SUMMARY: Can architecture integrate living functions? The Living Architecture Systems Group (LASG) is integrating living and near-living technologies into our built environment, transforming the future of buildings and cities. LASG is developing environments that can move, respond and learn; that grow themselves and that are adaptive and empathic toward their inhabitants.
PROBLEM SPACE: "Cities were once created by the collective action of many small builders and developers, working together according to commonly understood simple rules and procedures. These contained the necessary conditions for people to adapt space to their economic and social needs, creating a rich tapestry of urban life.
We lost the art: for the past three generations, governments around the world have tried to solve problems associated with urban development through rules and regulations designed to order and control the evolution of cities.
These strategies have have failed citizens over and again, resulting in entrenched patterns of inequality and dysfunction related to economic, social and environmental systems and resources. For example: giant housing projects that reinforce crime and social exclusion, declining housing standards, poor resource planning, entrenched socio-economic inequalities, and compromised access to work and environmental resources.
Unknowingly trapped in a reductive mindset governments attempt to control, plan and prescribe the behaviour of cities and their inhabitants as if they were predictable machines.
But cities are not like that.
Cities are complex systems with myriad intersecting levels of organisation. And we can work according to an understanding of this nature to make adaptable, resilient and human scale places."
SOLUTION: "Massive Small advocates that small initial changes to conditions can have massive outcomes. By focusing on putting in place the rules that lead to local, small solutions that harness latent energy and creativity of the inhabitants of cities, our aim is to democratise planning and development.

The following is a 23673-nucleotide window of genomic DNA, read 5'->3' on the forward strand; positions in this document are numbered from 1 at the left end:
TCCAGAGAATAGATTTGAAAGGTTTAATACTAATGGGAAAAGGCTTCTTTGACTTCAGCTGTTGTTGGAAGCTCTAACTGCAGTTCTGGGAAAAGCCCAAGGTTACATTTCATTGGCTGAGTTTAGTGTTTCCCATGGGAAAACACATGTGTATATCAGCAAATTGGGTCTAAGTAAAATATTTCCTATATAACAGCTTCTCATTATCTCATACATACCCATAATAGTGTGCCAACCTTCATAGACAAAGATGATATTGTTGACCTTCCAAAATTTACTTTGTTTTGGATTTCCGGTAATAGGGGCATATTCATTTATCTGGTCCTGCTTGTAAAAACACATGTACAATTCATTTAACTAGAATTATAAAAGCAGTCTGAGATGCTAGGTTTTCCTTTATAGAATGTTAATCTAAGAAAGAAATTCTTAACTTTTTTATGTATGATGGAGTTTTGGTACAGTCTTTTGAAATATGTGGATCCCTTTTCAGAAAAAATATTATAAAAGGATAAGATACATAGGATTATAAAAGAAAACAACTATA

The theory is becoming widely accepted, generating working relationships from city governments worldwide. The creator of Massive Small theory, Kelvin Campbell teaches a module on Massive Small at Oxford University's MSc in Sustainable Urban Development.
Kelvin and the team are at capacity visiting city and provincial governments from South Africa to the US and organisations like the American Planning Association and the UNDP - the demand for this methodology outstrips our current platforms and resources.
To allow it to be transformative in on a global scale we are building an online platform that will support a distributed chapter-based network of influencers.
The Massive Small Collective will communicate and refine our methodology through an open-source collaborative platform. This contains a wiki - like database that collects a constant influx of techniques, ideas, tools and tactics. Each of these is cross referenced to a carefully curated team of Massive Small experts.
Via the platform, key decision makers in government and elsewhere can then access these experts. They have the authority and experience to clearly show how their clients can achieve their goals using Massive Small methodologies.
They can be scheduled for online consultation, targeted in-person workshops and bespoke action teams for policy reform.
Members of the community can apply to become Massive Small experts themselves, growing and diversifying the network and keeping the thinking fresh and adaptive.
Finally, this is supported by creation of a short viral video and a 1 hour documentary film, combining powerful video of urban transformation with narrators."
CONTACT: Lily Ray, Manager of Operations, [email protected]